The challenges and opportunities associated with creating effective public/private partnerships in the current economic environment are explored in Successful Public/Private Partnerships: From Principles to Practice, a new ULI publication.Read More
Newly released data and analysis from several sources illustrate a major obstacle to a fully healthy housing market in the United States: the nation is not building nearly enough new residential units.Read More
Mercantile Place is a rental apartment community in downtown Dallas consisting of four separate and diverse buildings with a total of 704 apartments. Two of the apartment buildings were converted from office buildings, one of which was historic; the third is a renovated historic apartment building previously converted from office space; and the fourth is a new 15-story apartment building. Though the buildings are located on three separate blocks, they share amenities and parking, and the four buildings have been positioned and marketed together as one residential community.Read More
The U.S. Congress has thrown its support behind new legislation that aims to fix some of the problems in the condo financing program of the Federal Housing Administration (FHA). The Housing Opportunity through Modernization Act (H.R. 3700) will loosen some of the more stringent regulatory requirements specific to condo mortgage insurance that were introduced in the wake of the housing finance crisis.Read More
The U.S. property market landscape in 2016 has looked much like it did in 2015, with somewhat less impressive numbers, as a number of interwoven themes come into play and, yet, bode well for savvy investors who can step out in front of trends.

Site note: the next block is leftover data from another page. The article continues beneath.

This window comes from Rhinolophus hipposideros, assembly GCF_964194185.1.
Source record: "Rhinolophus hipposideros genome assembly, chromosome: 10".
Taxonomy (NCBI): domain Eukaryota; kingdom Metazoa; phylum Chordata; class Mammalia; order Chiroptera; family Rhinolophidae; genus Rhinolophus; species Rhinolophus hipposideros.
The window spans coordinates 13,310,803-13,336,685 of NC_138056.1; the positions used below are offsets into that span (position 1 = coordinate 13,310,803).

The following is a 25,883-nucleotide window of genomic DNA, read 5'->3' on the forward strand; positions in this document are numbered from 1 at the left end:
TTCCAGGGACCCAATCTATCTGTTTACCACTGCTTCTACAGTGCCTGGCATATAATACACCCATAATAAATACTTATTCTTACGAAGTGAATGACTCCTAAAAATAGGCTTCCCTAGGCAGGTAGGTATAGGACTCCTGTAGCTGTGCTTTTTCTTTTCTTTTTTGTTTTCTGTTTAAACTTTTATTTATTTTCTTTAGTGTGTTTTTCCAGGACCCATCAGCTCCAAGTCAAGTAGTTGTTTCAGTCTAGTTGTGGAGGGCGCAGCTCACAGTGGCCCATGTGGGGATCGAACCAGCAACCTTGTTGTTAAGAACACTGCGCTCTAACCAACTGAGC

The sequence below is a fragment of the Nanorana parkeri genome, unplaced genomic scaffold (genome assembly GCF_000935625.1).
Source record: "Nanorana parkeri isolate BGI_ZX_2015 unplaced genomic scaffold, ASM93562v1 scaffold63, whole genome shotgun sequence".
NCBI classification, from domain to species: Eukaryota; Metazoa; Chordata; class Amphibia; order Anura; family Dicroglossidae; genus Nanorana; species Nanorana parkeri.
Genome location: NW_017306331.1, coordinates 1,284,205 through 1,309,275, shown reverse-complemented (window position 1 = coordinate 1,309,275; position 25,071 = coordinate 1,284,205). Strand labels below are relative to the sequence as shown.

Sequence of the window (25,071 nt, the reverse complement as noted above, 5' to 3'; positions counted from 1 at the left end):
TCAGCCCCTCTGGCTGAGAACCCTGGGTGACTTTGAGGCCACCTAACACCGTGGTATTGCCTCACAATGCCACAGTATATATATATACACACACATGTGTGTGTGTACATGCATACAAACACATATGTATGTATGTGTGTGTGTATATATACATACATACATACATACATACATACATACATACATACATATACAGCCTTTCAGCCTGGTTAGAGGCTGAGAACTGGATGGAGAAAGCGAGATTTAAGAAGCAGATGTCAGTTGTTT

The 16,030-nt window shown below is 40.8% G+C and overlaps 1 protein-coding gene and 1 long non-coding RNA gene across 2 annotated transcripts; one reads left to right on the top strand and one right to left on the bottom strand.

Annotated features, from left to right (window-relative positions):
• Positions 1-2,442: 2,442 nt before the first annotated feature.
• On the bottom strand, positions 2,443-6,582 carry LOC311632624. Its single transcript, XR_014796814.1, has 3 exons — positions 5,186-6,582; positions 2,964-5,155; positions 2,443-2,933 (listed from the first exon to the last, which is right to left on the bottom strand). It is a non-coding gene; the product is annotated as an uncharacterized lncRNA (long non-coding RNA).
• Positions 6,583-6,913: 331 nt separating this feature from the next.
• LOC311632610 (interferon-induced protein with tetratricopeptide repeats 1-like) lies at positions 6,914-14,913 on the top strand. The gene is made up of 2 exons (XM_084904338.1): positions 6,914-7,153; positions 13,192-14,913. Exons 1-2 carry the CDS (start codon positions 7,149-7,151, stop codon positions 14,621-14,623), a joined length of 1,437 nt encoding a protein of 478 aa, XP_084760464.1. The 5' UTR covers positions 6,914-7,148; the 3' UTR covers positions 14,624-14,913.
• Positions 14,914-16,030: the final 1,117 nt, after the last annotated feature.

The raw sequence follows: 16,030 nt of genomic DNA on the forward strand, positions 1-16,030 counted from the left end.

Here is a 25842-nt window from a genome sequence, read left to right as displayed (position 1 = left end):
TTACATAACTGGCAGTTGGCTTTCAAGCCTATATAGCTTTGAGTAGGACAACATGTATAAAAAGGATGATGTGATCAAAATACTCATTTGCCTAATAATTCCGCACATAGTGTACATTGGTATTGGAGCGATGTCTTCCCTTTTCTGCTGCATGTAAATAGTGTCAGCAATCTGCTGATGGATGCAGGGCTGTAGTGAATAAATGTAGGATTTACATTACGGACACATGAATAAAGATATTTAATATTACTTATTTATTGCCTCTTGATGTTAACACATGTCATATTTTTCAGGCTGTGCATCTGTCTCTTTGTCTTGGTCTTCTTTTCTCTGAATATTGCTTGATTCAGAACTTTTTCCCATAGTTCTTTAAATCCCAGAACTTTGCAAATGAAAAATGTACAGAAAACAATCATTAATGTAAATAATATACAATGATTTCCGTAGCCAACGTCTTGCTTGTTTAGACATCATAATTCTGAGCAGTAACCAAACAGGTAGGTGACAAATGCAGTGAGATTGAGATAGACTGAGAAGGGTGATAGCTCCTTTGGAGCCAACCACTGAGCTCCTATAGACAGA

Authors Carlo Ratti and Matthew Claudel, both of the Massachusetts Institute of Technology Senseable City Laboratory, use “futurecraft”—not predicting the future, but influencing it positively—to present ideas about what the city will look like years from now.
The laws of supply and demand—and the need for neighborhood evolution—still apply when communities try to boost their supply of affordable housing.
Project REAP has been providing educational and networking opportunities to enable aspiring deal-makers to “be all that they can be” in commercial real estate (CRE). REAP conducts the equivalent of a ten-week boot camp in CRE fundamentals for minority professionals seeking to enter and advance in the industry. The program recently completed classes in Atlanta and New York City—with rave reviews from the program participants as well as the instructors who taught the classes.
What matters most to college students living off campus? Members of ULI’s Student Housing Council discuss how private developers of student housing can create residences that appeal to students, their parents, and their academic institutions; which amenities are most in demand; which technological features are most important; and other trends.
A father/daughter development team is transforming an office park into a downtown for the city of Doral in the Miami suburbs.